Software Engineer, Altran UK
Science, and space, in particular, have fascinated me for as long as I can remember. Whenever I had a spare minute as a child, I’d be reading about the structure of the solar system and finding out how to become an astronaut so that I could go and explore the cosmos myself. Growing up in an all-female household, I learned very quickly that there is nothing in life women can’t achieve once they’ve set their mind on something and I wanted to learn everything I could about science and space.
My curiosity and passion for science stayed with me into adulthood and I completed a Physics with Astrophysics degree. During my studies, I was continually inspired by watching women like Christina Koch launch to the International Space Station, but my focus had shifted from wanting to go to space myself to helping others get there.
I learned how to code for the first time at university and was amazed to learn about the software used to send people to space and the advances being made in the 21st century. I really struggled with it at first, but by the end of my final year, I’d been able to build scripts that created fluid dynamical simulations of stellar surfaces and modeled the motion of comets. I found further motivation and inspiration in Dr. Katie Bouman and her team that helped researchers take the first-ever picture of a black hole, and from then on I was hooked. Learning to code was a skill I never knew I’d develop, and one that I now felt was key to my future. I knew coding had lots of applications outside of astrophysics and I wanted to take my new knowledge into the world and see what I could do with it.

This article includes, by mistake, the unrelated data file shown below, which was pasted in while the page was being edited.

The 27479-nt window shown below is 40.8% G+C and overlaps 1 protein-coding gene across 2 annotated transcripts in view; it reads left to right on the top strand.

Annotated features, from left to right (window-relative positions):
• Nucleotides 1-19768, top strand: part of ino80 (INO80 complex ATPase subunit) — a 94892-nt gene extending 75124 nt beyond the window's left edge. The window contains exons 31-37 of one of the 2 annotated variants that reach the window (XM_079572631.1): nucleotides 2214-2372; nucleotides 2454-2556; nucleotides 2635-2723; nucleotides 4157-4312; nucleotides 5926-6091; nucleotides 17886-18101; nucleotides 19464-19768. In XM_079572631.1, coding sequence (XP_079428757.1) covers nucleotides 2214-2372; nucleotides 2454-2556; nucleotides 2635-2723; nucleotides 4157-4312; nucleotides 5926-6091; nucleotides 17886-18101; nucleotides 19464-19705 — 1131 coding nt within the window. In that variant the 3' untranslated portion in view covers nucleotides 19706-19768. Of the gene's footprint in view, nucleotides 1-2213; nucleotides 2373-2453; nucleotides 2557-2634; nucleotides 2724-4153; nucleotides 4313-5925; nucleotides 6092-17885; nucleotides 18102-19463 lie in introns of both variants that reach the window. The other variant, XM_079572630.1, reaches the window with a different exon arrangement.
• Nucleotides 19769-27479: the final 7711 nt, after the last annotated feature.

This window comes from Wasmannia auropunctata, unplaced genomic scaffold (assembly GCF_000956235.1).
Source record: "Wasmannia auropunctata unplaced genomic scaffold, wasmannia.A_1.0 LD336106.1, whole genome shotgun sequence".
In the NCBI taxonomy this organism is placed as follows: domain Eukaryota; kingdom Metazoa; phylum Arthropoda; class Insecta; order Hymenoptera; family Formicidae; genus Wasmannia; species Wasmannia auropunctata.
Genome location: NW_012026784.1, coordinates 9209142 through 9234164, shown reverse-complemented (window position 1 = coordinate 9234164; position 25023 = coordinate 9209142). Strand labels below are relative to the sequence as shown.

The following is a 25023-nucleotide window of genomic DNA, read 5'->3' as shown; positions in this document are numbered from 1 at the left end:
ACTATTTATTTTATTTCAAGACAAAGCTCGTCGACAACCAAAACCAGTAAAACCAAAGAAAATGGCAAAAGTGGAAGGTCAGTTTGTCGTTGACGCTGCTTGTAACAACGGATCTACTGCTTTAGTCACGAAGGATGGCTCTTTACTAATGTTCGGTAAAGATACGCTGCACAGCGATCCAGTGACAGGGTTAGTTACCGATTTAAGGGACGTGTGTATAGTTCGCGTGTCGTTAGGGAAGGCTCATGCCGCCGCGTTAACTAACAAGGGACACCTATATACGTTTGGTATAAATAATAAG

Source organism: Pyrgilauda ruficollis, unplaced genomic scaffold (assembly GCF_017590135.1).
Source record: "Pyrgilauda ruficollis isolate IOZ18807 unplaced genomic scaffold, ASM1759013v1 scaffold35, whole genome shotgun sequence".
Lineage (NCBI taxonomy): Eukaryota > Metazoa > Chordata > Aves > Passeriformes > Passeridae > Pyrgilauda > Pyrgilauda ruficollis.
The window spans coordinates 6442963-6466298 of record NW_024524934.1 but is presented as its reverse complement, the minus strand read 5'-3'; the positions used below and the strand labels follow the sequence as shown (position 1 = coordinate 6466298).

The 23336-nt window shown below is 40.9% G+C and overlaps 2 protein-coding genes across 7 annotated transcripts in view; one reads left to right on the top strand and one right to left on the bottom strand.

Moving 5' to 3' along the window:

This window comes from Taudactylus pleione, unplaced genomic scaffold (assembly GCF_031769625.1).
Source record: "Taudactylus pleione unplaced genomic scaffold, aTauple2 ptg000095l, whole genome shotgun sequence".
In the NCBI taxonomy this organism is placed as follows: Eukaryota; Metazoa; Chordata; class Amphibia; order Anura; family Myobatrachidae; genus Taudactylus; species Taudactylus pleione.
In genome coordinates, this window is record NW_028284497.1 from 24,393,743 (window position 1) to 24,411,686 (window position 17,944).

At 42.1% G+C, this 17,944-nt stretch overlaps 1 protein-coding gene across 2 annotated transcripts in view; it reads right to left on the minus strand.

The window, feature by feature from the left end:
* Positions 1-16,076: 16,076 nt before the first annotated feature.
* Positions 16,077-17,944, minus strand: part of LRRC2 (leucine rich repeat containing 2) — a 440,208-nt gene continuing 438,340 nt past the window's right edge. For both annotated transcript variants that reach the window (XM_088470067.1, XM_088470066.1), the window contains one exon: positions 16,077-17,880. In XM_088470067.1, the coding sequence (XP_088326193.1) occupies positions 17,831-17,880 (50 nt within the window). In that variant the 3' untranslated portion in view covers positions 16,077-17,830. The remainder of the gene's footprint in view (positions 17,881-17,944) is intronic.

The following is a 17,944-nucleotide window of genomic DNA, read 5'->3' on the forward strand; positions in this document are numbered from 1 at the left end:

It’s amazing to have a job where you get to build something that’s never been built before. As a software engineer, I do something new every day and learn something new every minute! I write scripts that have direct, real-world applications and it’s great to know that software I’ve worked on is being used by people all around the world.
I work in the High Integrity Software Expertise Centre of Capgemini Engineering where I specialize in developing high integrity, safety critical software for a variety of industries including rail, space, energy and aeronautics. Developing software that keeps people safe is very rewarding, but also very challenging. I never have a boring day at work!
I’m completed a graduate apprenticeship scheme when I joined Capgemini Engineering which means I got to study for a software engineering qualification alongside my day-to-day work. Since completing my apprenticeship, I’ve had opportunities to gain other qualifications in software engineering, so I’m always being stretched and developing new skills that I never thought I’d have. I’m also surrounded by incredible engineers and managers that make every day very enjoyable. I’m very fortunate to have a job that I love!
I hope to use my position on the WYPB to help bring about a cultural change in the STEM world. Throughout my life, I’ve been continually aware of the gender imbalance in STEM subjects and the wider world.
I know that there are no obstacles on the path to a STEM career that women can’t overcome. I was so lucky to grow up surrounded by strong women who pushed me to do what I wanted to with my life, but I know that this isn’t the case for everyone. So instead of hoping that women are supported and growing up in encouraging cultures, I want to work hard and ensure that cultures in STEM classrooms and workplaces are permanently shifted so that I know that women are able to get into STEM.
I firmly believe that changing the perspectives of young people and children is key in addressing gender inequality. I hope to actively engage with and inspire the next generation of STEM women through outreach events, and help to remove any potential barriers that will stop them pursuing their love of STEM subjects. The WYPB stands as a testimony that change is possible and I can’t wait to see what the future holds.